New iPad Pro 2021 review (Photo: Rhiannon Williams/i)

I wrote last year how the Magic Keyboard – a keyboard cover for the iPad Pro complete with a mouse trackpad and £299+ price tag – helped to bridge the gap between the iPad as a tablet and a genuine laptop replacement, if not close it entirely. This time round Apple has added a white version to the roster: with the same cantilvered mechanism to tilt the magnetically-connected iPad backwards and forwards as you would a laptop screen, large trackpad and satisfyingly-clacky keys. However, at £279 for the 11-inch model and £329 for the 12.9-inch, it’s far from cheap. Coupled with the fact the 11-inch Pro starts at £749, you could buy a MacBook Air for more or less the same price.

New iPad Pro 2021 review (Photo: Rhiannon Williams/i)

So, should you buy the new iPad Pro?

In many ways, the iPad Pro’s abilities are both its biggest strength and weakness. The iPad is so superior to every other tablet out there that comparing the iPad Pro to its rivals is the equivalent of racing a donkey against a racehorse – meaning that year after year, Apple is left competing with only itself. While other companies may be tempted to rest on their laurels, Apple continues to add new features and capabilities and we get to the point when it feels like the iPad Pro has surpassed all reasonable expectations of a tablet.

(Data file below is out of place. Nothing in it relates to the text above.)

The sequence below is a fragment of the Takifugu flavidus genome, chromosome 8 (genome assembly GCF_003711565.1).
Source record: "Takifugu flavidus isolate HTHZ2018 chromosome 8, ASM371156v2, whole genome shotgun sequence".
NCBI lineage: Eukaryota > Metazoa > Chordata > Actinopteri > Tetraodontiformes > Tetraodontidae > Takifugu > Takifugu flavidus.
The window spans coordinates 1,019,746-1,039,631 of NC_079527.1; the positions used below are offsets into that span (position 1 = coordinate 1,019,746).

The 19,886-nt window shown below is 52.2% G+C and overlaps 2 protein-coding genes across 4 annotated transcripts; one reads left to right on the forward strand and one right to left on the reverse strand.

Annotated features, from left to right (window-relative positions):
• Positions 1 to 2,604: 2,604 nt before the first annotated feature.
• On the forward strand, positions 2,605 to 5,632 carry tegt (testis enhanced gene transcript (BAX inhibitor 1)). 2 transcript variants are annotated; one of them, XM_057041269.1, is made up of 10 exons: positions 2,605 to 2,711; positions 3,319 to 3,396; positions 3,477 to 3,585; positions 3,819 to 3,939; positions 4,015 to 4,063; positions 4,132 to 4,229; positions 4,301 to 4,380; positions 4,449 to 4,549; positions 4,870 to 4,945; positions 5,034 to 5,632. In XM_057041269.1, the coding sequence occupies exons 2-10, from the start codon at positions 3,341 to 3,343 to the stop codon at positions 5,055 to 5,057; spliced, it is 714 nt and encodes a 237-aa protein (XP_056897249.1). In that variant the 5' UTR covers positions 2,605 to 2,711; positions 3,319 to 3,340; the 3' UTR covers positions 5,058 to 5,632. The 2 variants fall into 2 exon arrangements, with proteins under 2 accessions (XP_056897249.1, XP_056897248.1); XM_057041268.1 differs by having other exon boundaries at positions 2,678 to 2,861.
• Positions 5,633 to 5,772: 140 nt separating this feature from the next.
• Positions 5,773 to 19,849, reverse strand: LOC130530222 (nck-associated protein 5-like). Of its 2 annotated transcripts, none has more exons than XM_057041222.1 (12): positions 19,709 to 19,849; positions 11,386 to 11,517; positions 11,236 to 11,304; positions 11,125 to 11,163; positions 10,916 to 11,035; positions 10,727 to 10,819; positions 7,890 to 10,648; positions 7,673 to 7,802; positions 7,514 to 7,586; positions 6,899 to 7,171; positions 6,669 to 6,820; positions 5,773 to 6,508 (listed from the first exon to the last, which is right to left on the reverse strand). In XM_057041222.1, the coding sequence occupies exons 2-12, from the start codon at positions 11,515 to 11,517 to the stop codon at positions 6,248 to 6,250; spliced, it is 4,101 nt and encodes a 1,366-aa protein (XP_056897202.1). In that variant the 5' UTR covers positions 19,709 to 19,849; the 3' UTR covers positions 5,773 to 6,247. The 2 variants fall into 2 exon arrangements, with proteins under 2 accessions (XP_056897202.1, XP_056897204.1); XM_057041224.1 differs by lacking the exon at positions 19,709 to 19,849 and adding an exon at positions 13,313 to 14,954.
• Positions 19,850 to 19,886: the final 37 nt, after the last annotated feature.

New iPad Pro 2021 review (Photo: Rhiannon Williams/i)

It’s now capable of so much that there’s a very real danger that the majority of users will never get around to using it for a fraction of the things it can do. As each new iPad Pro becomes faster, more powerful and more highly-specced, it moves further away from being a great device to watch Netflix on and more towards the laptop-killer Apple is so keen for it to be perceived as. But the slight niggles that stop it from being a complete no-brainer laptop replacement (you still can’t right-click on links in Chrome, though Apple does let you run two Chrome windows in Split View now, smaller trackpad, battery life not quite as long) are still there. The iPad Pro is an insanely powerful tablet, but it’s still a tablet.

So while the fifth generation iPad Pro is a brilliant, all-singing-all-dancing device with endless creative potential, don’t feel guilty if you don’t find yourself using its LiDAR to its fullest potential or knocking up 3D models on a Tuesday morning. It’s just as great to watch films on too.

The iPad Pro 2021 is available to order now, priced from £749